WELCOME!


Welcome to my blog. Thanks for dropping by. Hope you'll stay and enjoy reading about where I've been and what I've been doing!

I don't mean this to be a replacement for personal emails, but it gives me the chance to put up photos and my scrapbook layouts, so I don't block up your in-boxes, or have to send the same photos and stories to everyone separately!
Thanks, and welcome, to the followers of my blog. I'm very honoured that you enjoy it. Drop me some comments from time to time! It's good to hear what you think about the posts. Come back again soon.

Thanks also to Mary of Mary's Mixes for doing all the work on the blog's heading. You are great, Mary!


Wednesday, 3 August 2011

Skye

portree harbour2 The next day Colin and I drove down to Portree againportree harbour where we walked along the harbour, looked at a couple of craft exhibitions (one a Tibetan one), and called at a bookshop where the owner spoke Gaelic.  The phone rang while he was taking my sale, and when he answered it he told the caller he was busy and to phone him back – or was it that he would phone back?  I got the gist of those wee Gaelic snippets anyway!  Next door was a craft supplies shop – nice place, and I bought some wool and a crochet hook!  Don’t ask!  (I’ve no idea really!)portree panorama

You can see that Portree is built mainly on top of a cliff and that the harbour is round the bottom of it.  It’s a nice little town.  Portree means King’s port.  No idea which king gave it its name!  If in doubt, look it up!  Here’s what it says on Wikipedia. 

“The current name, Port Rìgh translates as 'king's harbour', possibly from a visit by King James V of Scotland in 1540. However this etymology has been contested, since James did not arrive in peaceful times. The older name appears to have been Port Ruighe(adh), 'slope harbour'.[7]  Prior to the sixteenth century the settlement's name was Kiltaraglen ('the church of St. Talarican') from Gaelic Cill Targhlain.”

over the Sky to sea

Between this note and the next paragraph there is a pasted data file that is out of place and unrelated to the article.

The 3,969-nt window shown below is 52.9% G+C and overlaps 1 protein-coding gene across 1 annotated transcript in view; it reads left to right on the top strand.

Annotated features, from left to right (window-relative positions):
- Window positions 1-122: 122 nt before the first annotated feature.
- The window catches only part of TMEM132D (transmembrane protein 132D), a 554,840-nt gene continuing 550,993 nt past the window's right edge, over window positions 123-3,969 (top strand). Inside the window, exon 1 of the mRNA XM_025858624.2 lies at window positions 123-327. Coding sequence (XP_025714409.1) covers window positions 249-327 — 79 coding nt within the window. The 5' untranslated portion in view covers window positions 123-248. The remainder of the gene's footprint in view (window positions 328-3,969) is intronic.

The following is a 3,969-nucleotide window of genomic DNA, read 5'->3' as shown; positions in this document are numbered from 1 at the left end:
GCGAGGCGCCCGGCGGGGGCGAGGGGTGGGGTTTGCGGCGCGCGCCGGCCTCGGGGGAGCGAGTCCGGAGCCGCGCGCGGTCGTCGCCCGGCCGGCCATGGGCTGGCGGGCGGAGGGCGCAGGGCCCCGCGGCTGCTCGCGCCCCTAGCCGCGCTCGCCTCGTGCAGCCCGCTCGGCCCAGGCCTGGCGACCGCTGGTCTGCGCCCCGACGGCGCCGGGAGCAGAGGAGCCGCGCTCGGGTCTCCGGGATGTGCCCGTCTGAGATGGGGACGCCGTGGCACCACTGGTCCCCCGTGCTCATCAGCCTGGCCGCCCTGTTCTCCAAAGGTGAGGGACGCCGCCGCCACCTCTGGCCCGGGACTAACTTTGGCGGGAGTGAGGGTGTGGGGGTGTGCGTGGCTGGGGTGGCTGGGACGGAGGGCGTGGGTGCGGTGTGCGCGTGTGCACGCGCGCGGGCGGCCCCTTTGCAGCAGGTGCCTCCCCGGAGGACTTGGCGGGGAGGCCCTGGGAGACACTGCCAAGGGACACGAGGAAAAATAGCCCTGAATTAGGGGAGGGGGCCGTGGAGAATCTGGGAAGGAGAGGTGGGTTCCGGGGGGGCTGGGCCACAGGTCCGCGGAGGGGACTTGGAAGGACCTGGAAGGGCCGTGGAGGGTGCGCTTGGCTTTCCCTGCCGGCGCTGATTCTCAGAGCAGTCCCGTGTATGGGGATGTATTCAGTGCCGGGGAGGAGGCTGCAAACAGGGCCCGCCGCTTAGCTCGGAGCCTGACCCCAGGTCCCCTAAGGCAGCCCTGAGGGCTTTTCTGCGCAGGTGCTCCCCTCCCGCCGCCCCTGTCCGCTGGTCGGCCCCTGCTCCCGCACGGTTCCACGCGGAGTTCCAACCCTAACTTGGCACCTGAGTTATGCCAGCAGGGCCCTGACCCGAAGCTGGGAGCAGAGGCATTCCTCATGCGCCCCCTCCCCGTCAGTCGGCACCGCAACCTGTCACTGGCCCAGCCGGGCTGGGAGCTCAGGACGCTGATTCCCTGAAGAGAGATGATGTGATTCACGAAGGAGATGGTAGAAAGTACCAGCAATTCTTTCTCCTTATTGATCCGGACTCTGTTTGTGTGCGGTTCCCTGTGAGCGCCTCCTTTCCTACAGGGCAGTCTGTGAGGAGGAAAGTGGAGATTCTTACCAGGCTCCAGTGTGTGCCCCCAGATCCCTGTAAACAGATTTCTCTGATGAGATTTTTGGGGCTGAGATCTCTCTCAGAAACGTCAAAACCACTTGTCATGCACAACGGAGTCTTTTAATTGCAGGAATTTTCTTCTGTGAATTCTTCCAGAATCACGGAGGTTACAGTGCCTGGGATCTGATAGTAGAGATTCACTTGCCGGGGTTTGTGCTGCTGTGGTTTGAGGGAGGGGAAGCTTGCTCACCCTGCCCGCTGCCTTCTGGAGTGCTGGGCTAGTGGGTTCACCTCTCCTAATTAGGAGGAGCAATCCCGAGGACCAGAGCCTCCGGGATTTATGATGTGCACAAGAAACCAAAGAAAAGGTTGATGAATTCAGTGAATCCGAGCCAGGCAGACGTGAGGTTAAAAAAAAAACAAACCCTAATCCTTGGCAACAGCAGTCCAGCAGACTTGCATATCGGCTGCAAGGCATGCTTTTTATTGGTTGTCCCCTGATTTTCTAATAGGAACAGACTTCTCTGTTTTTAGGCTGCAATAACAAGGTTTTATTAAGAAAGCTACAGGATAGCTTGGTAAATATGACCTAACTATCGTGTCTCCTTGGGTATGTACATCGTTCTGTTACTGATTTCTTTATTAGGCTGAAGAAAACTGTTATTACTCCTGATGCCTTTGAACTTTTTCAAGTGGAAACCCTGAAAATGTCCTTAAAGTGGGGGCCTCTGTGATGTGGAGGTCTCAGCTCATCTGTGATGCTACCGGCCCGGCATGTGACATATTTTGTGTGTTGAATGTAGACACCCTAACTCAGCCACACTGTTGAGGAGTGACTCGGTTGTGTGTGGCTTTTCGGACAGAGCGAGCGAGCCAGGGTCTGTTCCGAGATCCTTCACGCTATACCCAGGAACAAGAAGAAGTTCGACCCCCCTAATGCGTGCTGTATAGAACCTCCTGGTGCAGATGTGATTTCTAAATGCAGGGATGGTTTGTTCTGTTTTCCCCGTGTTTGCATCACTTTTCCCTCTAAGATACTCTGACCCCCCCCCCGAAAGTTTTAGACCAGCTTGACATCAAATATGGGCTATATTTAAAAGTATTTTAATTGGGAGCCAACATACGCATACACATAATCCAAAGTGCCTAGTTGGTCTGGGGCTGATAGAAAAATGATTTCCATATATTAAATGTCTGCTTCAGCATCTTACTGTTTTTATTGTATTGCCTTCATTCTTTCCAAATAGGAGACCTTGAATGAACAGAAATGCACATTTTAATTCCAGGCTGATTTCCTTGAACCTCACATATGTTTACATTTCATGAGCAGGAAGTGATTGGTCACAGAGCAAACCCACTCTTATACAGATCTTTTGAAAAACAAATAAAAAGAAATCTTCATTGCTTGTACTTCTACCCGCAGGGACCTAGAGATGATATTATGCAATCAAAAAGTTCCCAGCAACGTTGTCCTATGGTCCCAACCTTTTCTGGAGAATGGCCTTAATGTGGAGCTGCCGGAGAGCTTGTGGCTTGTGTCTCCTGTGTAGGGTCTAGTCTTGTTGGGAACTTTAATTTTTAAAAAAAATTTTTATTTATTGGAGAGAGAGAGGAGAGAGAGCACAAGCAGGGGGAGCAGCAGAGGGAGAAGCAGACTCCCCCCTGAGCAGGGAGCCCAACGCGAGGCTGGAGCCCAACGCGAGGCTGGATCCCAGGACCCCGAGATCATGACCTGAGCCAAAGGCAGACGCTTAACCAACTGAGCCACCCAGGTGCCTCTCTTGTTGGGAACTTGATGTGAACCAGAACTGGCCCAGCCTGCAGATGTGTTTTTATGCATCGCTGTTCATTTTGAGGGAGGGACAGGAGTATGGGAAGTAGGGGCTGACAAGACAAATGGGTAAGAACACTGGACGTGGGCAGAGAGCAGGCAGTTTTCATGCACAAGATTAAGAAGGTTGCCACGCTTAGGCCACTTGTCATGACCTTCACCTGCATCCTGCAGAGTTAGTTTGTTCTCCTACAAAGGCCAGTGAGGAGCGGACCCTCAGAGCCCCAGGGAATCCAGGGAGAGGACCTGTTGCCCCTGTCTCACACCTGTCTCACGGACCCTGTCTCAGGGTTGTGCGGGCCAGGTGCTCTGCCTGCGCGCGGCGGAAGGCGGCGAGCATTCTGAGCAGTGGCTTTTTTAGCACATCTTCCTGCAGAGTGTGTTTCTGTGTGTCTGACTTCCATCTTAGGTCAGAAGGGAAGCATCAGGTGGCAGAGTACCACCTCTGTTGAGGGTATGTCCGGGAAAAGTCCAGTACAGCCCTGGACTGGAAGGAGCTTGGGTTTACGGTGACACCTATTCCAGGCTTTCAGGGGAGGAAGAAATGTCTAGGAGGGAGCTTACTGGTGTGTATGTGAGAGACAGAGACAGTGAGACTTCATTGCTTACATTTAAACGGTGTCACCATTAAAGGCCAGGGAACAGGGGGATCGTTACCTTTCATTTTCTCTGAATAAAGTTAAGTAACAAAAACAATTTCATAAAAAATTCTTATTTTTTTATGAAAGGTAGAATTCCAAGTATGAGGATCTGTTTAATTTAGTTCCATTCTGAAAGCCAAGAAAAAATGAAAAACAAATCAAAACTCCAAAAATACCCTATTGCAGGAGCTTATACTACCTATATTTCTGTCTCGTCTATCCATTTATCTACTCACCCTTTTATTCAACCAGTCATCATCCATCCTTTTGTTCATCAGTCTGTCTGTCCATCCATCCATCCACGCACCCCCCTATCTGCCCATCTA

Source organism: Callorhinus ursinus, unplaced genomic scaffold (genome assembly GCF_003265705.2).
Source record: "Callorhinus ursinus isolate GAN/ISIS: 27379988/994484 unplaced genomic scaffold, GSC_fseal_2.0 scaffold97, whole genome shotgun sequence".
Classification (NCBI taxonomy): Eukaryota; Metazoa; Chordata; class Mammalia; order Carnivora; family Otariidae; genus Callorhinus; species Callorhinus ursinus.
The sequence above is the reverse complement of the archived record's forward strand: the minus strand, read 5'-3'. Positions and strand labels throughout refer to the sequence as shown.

This is a bit of a battered old road sign of the kind you often find on the access to a pier, obviously warning drivers to beware of driving too far onto the pier and ending up going over the edge.  You will probably have heard the Scottish Jacobite song – Over the sea to Skye, which tells of Bonnie Prince Charlie’s exploits in 1745/6.  Well, years ago my sister named this road sign “Over the Sky to Sea”!  You’ll see this one on the top right photo, between the white van and the piper, a young lass busking and entertaining the visitors.

cuillins from PortreeBack at the car park I took a photo looking over to the mountains to the south, the Cuiliins, and one or two of a baby robin found hopping happily round my car.baby robin portree2

Lots of baby feathers still, although the adult feathers are coming through well.baby robin3

sligachan old bridgeOnward, out of Portree heading south, we stopped to look at the old bridge at Sligachan and the mountains – Sgurr nan Gillean again –  stonehuntme ending up paddling in the river while Colin looked for some nice stones to take back to Yorkshire.

  The car ferry to the isle of Raasay had just left Sconser as we passed, so we watched its progress across the waterraasay ferry before turning on to a narrow single track road that followed the coastline round in a loop, and was once the main road.  A new (1930s?) road now cuts across the hillside, leaving the little road to peace and tranquillity, and the chance to drive slowly, stopping for photographs – this view, below left, of part of northern Skye was fantastic… the light quite exquisite! north of skye- or to take a walk down to the shore, for Colin to continue his stone hunt! wild flowers 

While he hunted, I wandered around taking photos of wild  flowers, brambles, wild roses, stonecrop, sea thrift……..

bramble

wild rose

stonecrop

 

 

 

 

 

 

coastthen sat on the rocks waves

and watched the sea….

 

shore

stonehunt2

 

 

 

Here‘s Colin making a play of climbing up the rocks from the shore!  colin 2He might at least have tried to make it look like it was an effort!

 Completing the loop we turned back onto the road north, returning to Edinbane by way of Dunvegan.  The castle and grounds had just closed for the afternoon by the time we got there, and no amount of persuasion was going to change the ticket seller’s mind about letting us take a quick photo of the castle from the grounds!   dunvegan However she did direct us a mile or so up the road where we’d get a good view back at it – and we did!  Dunvegan Castle is the home of the chief of the MacLeod clan, and it houses several items said to be connected with the fairy folk – the wee folk! The legends surrounding these and other heirlooms are really interesting.

No time to go to the Coral Beach just that little bit further on, but I resolved to see it the next day.  We turned eastwards again and were soon back at the cottage to exchange stories of our day with Mark and Ian, who had climbed Glamaig the peak next to the Sligachan hotel, and  Janet and Peter who had cycled and walked in Waternish!

After tea we had a trip down to the local hotel for an evening of fiddle and accordian music.  Very busy, so we didn’t stay long …. besides, everyone of us was ready for bed, after an energetic day – or simply a lot of sea air!

Talk again soon.

No comments: